Maria was a bright and energetic 13 year old whose cancer had come back for a third time in her short life. There would be no cure. As the family gathered around her bed in her darkened hospital room for what would be her last night on Earth, Maria's mother made an unusual request; she wanted to hold her daughter one last time. Unusual because Maria was an adult-sized child but it didn't stop her father from picking her up, gently as if she were a baby again, and placing her in the arms of her mother. Mom cuddled her child while Dad stroked his daughter's head. As Maria drew her last breaths, her mother's heel bobbed up and down in a nervous tic like a needle in a sewing machine.
"This is the hard part," she cried over and over until Maria took her last breath. There are no words to describe the sound the parents each made when their daughter died -- a hound from hell would sound more pleasing.
When I remember the pain and heartbreak of Maria's parents, I don't see dignity or grace. I see only suffering and it is impossible to make sense of senseless suffering. It stings. It comes with no easy answers. It doesn't make us better people.It doesn't make us stronger and sometimes it kills us. It isn't part of some grand plan by God to teach us or train us or punish us. It doesn't go away with words of comfort or our best dishes. It wounds, maims and destroys and we are never the same. Never.

So what do we do in the face of such suffering? Do nothing and be help-less. Don't do. Be. Sit and listen to the pain expressed. Or sit and be silent if the one who suffers doesn't want to talk. Be willing to hear the death story, the illness story, the horror and the violence story one hundred times or more if necessary. Have soft tissues or hankies available. Don't flinch at the details no matter how horrible. Resist the temptation to check the time. Be available. After a few weeks or months when the time seems right, gently offer outings and excursions and gracefully take no for an answer because one day there  maybe a yes. Don't stop asking. Don't give advice unless asked. And don't ever say, "Aren't you over this now."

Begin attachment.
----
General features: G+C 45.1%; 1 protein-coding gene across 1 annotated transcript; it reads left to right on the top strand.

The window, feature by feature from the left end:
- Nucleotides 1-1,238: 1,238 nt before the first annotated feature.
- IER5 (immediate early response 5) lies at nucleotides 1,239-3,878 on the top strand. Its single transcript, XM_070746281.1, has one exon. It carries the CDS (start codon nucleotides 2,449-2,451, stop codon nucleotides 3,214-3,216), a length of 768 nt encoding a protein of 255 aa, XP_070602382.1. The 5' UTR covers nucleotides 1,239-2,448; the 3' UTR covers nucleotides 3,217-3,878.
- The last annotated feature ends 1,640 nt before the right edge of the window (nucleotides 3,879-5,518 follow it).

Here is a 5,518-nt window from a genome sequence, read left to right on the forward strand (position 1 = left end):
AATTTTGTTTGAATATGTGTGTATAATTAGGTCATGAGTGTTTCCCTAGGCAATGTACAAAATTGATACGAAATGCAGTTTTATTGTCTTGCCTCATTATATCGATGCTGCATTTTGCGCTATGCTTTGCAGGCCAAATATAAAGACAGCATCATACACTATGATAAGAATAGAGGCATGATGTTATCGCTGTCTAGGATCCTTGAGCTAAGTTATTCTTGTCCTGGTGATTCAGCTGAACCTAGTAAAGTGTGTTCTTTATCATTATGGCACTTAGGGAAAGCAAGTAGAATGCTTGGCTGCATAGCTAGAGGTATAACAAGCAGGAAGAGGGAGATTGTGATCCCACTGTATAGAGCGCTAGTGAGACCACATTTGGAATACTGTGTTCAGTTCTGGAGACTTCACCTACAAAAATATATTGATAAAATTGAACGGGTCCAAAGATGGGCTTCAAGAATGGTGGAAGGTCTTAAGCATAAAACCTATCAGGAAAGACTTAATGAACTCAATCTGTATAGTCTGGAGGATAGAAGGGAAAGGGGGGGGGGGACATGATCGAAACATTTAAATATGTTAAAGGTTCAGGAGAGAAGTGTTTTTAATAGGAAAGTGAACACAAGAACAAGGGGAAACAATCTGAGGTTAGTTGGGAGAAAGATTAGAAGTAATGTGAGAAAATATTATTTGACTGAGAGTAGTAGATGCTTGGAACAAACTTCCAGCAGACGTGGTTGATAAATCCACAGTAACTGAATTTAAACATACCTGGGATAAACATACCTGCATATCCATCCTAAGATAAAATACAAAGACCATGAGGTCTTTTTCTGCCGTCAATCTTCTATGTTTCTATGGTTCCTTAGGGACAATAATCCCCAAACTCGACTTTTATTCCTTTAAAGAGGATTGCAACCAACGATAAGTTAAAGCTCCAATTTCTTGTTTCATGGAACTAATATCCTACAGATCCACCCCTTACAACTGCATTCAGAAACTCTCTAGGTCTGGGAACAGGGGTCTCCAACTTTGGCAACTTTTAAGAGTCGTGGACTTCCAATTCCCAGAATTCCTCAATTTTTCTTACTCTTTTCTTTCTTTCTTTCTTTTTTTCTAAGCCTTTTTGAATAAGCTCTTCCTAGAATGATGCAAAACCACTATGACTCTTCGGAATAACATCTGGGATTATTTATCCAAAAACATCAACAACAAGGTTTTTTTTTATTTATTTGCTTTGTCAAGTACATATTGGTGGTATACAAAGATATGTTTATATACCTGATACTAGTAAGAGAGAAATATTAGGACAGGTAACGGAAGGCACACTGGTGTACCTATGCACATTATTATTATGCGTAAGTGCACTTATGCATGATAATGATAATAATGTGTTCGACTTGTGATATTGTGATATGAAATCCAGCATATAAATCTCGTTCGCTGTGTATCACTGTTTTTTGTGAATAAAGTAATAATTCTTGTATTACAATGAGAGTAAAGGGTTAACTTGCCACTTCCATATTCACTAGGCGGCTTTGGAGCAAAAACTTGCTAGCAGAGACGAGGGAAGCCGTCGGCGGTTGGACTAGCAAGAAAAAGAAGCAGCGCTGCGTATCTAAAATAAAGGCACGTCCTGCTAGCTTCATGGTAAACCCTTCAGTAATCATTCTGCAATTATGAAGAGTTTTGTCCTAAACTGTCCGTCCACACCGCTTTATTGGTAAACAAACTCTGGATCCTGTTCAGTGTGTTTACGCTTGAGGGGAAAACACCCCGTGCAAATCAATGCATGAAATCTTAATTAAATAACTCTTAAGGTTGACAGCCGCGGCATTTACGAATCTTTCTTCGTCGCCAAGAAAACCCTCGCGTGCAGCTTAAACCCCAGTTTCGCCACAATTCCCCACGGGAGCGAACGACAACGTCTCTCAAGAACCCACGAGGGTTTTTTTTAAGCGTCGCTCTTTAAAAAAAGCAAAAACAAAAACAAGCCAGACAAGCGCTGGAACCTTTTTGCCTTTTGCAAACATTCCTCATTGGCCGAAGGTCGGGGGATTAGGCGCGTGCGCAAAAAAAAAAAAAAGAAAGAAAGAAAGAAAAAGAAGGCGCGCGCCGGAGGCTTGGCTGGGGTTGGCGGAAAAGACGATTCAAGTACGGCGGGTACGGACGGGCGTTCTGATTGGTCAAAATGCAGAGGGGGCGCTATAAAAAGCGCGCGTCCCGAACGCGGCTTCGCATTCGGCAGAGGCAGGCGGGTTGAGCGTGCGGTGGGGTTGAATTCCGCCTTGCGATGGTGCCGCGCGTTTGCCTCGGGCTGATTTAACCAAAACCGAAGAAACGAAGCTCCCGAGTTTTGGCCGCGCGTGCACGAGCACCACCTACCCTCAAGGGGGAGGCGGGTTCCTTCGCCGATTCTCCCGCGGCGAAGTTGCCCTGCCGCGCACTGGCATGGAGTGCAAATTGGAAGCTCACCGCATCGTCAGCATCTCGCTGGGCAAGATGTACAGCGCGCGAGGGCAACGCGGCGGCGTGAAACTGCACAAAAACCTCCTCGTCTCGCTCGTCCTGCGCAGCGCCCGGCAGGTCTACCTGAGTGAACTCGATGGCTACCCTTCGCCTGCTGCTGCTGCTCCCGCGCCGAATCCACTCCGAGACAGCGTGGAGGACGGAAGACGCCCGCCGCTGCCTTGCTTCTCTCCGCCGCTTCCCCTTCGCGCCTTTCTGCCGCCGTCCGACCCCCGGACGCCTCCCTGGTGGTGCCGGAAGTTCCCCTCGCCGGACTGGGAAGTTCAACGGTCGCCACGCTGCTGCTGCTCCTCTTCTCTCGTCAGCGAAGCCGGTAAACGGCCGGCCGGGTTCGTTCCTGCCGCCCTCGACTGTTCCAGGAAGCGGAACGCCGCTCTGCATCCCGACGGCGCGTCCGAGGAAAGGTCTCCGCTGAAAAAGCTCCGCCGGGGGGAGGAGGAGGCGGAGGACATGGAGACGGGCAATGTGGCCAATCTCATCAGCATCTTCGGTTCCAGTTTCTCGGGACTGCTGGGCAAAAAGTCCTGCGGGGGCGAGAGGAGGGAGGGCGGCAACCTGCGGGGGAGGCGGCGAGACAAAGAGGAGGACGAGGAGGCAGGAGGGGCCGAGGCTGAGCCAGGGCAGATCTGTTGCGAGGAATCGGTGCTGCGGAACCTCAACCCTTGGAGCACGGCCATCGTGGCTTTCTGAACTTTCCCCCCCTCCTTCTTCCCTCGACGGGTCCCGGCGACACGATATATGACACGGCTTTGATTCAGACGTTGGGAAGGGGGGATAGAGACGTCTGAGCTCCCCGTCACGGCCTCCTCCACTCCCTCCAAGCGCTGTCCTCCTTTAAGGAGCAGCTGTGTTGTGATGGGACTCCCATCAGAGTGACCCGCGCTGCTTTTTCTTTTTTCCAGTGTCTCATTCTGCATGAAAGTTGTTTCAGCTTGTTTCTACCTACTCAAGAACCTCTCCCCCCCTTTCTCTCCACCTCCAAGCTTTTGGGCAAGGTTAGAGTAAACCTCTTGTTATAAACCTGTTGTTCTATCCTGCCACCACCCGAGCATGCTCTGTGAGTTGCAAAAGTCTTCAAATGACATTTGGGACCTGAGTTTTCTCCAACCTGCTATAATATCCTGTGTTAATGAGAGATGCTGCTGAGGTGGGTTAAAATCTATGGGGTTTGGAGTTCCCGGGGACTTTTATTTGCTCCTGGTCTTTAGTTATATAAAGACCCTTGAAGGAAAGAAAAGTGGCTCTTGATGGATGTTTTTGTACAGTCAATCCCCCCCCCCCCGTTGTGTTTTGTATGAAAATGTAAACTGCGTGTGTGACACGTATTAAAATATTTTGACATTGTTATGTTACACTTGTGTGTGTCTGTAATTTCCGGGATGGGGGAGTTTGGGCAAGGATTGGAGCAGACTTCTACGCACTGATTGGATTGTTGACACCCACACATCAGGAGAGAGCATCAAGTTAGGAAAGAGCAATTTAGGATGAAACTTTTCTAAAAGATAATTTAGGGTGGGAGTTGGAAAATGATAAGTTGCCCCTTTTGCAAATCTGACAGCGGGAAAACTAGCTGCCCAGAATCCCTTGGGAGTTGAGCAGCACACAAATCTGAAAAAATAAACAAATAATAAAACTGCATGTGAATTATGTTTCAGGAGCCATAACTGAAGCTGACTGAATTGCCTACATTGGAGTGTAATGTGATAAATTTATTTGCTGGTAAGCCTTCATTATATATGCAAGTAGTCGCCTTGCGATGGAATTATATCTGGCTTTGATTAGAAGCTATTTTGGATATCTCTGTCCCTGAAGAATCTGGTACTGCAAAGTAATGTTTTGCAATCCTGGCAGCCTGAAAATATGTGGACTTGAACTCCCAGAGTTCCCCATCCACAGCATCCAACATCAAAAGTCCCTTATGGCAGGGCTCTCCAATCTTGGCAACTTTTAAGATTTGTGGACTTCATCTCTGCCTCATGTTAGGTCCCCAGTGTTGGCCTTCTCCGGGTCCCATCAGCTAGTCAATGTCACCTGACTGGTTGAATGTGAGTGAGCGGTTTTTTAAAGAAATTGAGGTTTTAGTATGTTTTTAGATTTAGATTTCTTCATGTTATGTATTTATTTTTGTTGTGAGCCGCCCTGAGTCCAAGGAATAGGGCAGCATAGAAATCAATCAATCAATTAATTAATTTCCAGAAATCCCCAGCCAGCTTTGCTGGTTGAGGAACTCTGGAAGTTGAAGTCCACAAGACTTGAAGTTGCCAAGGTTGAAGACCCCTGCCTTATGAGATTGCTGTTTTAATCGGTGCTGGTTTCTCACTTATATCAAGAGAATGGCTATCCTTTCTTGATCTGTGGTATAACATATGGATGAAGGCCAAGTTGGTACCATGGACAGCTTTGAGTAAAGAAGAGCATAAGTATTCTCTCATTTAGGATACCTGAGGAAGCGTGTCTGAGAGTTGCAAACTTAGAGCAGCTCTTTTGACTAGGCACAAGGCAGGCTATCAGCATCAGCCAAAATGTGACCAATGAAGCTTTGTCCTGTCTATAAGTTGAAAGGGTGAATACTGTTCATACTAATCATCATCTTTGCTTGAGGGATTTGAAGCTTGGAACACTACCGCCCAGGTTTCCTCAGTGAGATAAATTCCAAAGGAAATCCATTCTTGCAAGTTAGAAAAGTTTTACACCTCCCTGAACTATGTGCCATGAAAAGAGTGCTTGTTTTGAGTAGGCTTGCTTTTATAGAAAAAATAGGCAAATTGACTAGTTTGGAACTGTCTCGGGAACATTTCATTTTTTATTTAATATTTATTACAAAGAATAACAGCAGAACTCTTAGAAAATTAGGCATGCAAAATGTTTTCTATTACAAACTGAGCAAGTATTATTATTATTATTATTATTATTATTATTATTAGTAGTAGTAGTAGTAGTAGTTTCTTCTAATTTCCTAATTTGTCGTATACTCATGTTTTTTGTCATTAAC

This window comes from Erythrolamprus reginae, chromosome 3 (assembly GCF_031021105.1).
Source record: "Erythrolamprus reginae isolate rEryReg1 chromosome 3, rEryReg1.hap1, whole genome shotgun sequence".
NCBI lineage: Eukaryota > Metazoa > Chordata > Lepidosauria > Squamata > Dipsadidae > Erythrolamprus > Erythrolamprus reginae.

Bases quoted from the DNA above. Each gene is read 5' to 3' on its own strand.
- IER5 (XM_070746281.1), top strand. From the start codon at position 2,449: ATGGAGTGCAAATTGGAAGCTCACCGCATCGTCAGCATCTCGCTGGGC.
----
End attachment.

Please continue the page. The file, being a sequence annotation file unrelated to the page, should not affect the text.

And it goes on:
And why do such gestures make a difference? A pastor once said, our roll as ministers was to bring the wounded into the light and snarky me thought: "Hello. You had better be willing to go into their darkness first." Be in the darkness with them. At least with you there, they are not alone.

Saturday, December 15, 2012

Where Was Your God on Friday?

Like a lot of folks, I turned to my Facebook community for support and comfort last night. Mostly, I found it -- in the prayers, wisdom and anger of my friends. What struck me was how many people wanted to know God's activity, or lack of it, in such a tragedy. Mike Huckabee had the answer -- the carnage happened because we no longer force children to pray in public schools. Good going Huckster. I'm sure you made plenty of dough off such infantile, blame the victim beliefs. But every medium from The Christian Left to Fox News had the same question:. Where was God and why didn't God do more?